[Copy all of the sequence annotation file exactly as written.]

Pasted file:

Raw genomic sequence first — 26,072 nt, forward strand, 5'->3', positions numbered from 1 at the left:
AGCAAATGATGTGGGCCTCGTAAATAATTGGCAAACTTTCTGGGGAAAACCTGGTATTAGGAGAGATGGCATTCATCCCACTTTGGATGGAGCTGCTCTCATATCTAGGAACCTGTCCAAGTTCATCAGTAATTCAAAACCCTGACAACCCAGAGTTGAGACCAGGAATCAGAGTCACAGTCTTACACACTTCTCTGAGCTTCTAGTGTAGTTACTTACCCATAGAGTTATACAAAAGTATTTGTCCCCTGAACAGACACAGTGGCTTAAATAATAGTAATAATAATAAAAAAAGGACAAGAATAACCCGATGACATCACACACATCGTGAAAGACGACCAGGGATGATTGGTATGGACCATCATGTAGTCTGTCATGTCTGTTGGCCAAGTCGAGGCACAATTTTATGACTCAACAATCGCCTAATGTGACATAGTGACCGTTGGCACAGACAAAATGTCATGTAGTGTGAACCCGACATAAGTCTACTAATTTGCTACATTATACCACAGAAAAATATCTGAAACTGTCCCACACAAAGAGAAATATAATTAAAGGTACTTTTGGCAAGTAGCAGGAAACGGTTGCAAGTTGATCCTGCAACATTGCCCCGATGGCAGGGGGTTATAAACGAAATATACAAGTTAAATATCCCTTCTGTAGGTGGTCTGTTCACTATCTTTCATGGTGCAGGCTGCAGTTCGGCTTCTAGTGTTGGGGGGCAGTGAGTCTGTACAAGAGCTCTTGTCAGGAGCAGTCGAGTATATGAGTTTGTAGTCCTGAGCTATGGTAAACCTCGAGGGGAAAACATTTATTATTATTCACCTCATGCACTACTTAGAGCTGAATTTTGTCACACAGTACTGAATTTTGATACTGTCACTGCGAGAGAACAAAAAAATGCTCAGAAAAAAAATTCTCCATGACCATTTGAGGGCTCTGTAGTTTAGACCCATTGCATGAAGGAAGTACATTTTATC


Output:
Raw genomic sequence first — 26,072 nt, forward strand, 5'->3', positions numbered from 1 at the left:
AGCAAATGATGTGGGCCTCGTAAATAATTGGCAAACTTTCTGGGGAAAACCTGGTATTAGGAGAGATGGCATTCATCCCACTTTGGATGGAGCTGCTCTCATATCTAGGAACCTGTCCAAGTTCATCAGTAATTCAAAACCCTGACAACCCAGAGTTGAGACCAGGAATCAGAGTCACAGTCTTACACACTTCTCTGAGCTTCTAGTGTAGTTACTTACCCATAGAGTTATACAAAAGTATTTGTCCCCTGAACAGACACAGTGGCTTAAATAATAGTAATAATAATAAAAAAAGGACAAGAATAACCCGATGACATCACACACATCGTGAAAGACGACCAGGGATGATTGGTATGGACCATCATGTAGTCTGTCATGTCTGTTGGCCAAGTCGAGGCACAATTTTATGACTCAACAATCGCCTAATGTGACATAGTGACCGTTGGCACAGACAAAATGTCATGTAGTGTGAACCCGACATAAGTCTACTAATTTGCTACATTATACCACAGAAAAATATCTGAAACTGTCCCACACAAAGAGAAATATAATTAAAGGTACTTTTGGCAAGTAGCAGGAAACGGTTGCAAGTTGATCCTGCAACATTGCCCCGATGGCAGGGGGTTATAAACGAAATATACAAGTTAAATATCCCTTCTGTAGGTGGTCTGTTCACTATCTTTCATGGTGCAGGCTGCAGTTCGGCTTCTAGTGTTGGGGGGCAGTGAGTCTGTACAAGAGCTCTTGTCAGGAGCAGTCGAGTATATGAGTTTGTAGTCCTGAGCTATGGTAAACCTCGAGGGGAAAACATTTATTATTATTCACCTCATGCACTACTTAGAGCTGAATTTTGTCACACAGTACTGAATTTTGATACTGTCACTGCGAGAGAACAAAAAAATGCTCAGAAAAAAAATTCTCCATGACCATTTGAGGGCTCTGTAGTTTAGACCCATTGCATGAAGGAAGTACATTTTATC